Bellator brings MMA into mainstream with BBC deal, Paris fight card

By Philip O'Connor
(Reuters) - Mixed Martial Arts Promotion Bellator continues efforts to bring the sport to the mainstream on Saturday at the Accor Arena in Paris with the first major card in France since the sport was legalized and a streaming deal with the BBC.
MMA was described as "human cockfight" by US Senator John McCain in 1996 and is growing in popularity. The deal to stream the 10-Fight map on BBC iPlayer is another turning point, Bellator's European boss David Green told Reuters.
"It gives us a little more legitimacy," he said in a telephone interview from Paris. "We've talked about it for a long, long time and we're very, very pleased to have access to such a large platform."
Spearheaded a welterweight bout between England's Michael "Venom" Page and Ross Houston of Scotland, the map features six French fighters who will be able to fight on home soil following a decision in February that places the sport under the French Boxing Federation.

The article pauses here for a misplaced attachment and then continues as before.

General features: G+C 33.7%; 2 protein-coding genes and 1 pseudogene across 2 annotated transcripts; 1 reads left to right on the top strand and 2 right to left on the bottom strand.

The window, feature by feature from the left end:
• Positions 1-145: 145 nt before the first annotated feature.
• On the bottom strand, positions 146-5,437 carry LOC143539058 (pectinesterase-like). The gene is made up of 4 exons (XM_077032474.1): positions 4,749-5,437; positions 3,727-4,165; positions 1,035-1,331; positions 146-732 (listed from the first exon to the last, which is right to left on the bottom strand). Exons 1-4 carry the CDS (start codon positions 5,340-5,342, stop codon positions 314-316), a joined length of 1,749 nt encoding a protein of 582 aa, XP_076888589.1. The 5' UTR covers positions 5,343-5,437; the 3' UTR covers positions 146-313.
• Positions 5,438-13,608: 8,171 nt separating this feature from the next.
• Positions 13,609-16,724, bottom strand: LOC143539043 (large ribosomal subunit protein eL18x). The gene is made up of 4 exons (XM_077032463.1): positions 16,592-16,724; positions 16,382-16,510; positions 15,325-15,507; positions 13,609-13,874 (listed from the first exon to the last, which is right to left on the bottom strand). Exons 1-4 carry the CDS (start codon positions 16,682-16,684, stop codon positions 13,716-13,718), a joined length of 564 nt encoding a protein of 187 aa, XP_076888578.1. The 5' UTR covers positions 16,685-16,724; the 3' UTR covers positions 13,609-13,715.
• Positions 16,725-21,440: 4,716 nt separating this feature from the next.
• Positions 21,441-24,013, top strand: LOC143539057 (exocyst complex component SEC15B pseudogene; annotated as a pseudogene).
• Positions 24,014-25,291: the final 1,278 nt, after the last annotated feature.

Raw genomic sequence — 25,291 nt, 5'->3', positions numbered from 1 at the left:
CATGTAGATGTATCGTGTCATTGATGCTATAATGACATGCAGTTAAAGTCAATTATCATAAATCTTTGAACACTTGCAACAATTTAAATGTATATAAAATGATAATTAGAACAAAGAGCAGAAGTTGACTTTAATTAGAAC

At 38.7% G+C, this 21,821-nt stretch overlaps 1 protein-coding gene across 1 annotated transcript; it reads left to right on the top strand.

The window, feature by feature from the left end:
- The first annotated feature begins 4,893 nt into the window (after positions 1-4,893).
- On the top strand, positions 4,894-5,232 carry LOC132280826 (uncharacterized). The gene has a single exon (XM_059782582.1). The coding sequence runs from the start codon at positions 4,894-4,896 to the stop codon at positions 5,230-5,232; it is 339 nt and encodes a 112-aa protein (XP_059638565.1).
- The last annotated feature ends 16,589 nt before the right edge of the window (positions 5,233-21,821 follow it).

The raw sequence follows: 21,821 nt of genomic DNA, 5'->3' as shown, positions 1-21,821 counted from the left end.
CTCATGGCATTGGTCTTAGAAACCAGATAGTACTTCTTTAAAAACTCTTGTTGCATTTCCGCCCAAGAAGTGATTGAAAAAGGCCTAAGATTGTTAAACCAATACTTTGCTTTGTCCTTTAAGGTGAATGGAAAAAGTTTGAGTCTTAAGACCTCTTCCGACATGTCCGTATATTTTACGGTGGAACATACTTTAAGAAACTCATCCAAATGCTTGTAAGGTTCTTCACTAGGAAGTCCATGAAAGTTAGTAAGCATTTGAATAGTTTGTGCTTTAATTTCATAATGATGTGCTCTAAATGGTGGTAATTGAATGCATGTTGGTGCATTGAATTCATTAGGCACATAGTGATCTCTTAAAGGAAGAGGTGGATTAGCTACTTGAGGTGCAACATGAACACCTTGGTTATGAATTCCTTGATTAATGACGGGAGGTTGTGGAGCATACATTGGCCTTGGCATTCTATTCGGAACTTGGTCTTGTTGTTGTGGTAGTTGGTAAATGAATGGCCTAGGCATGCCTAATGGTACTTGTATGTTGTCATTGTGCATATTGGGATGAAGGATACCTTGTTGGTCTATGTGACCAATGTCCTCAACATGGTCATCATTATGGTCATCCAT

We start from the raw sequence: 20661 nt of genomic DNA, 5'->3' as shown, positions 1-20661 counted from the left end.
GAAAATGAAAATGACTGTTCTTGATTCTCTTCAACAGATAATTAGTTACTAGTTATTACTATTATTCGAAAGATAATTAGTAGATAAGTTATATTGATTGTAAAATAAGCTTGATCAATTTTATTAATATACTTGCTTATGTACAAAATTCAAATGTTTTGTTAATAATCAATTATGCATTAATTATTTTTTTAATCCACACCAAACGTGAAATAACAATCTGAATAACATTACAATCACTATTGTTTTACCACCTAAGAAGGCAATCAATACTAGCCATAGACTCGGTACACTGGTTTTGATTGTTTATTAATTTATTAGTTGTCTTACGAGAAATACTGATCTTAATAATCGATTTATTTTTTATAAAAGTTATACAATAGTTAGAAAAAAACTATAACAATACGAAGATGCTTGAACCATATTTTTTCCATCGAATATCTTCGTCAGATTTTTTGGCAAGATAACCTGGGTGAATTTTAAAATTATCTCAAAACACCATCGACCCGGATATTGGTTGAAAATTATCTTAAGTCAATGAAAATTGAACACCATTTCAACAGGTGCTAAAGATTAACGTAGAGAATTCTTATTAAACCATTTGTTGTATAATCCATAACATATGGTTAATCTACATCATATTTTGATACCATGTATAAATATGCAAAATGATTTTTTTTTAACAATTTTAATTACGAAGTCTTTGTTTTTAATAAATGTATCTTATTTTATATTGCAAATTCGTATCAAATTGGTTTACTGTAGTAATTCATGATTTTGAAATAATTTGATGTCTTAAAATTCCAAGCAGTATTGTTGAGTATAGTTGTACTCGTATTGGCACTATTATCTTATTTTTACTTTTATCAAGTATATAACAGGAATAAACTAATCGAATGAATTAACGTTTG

Although Bellator is second fiddle to the Ultimate Fighting Championship (UFC) in the US, he has made a concerted effort to establish himself in Europe by signing a number of fighters and staging cards in major European cities.
Following the recent legalization of sport in France, the promotion was swiftly implemented and the Paris Card will be the first top-level event held in the country.
For fighters like Leah McCourt of Northern Ireland, whose bouts were only available on cable television, the BBC deal marks a paradigm shift for the sport that combines a variety of punching and grappling techniques in often bloody fights.
"It's revolutionary for us, it's a huge step forward for MMA and a huge step forward for Bellator ... and it's about time we were on the platform we deserve," she told Reuters.
The 28-year-old featherweight temporarily swapped the grain of the cage for the glamor of the comment booth while recovering from shoulder surgery. McCourt will be at the Accor Arena with a limited number of fans when the show takes place.
"It (the BBC deal) will get more eyes and more audiences and educate the general public about how fantastic our sport is and how great the athletes who fight in MMA are," she said.
(Reporting by Philip O'Connor; Editing by Ken Ferris)
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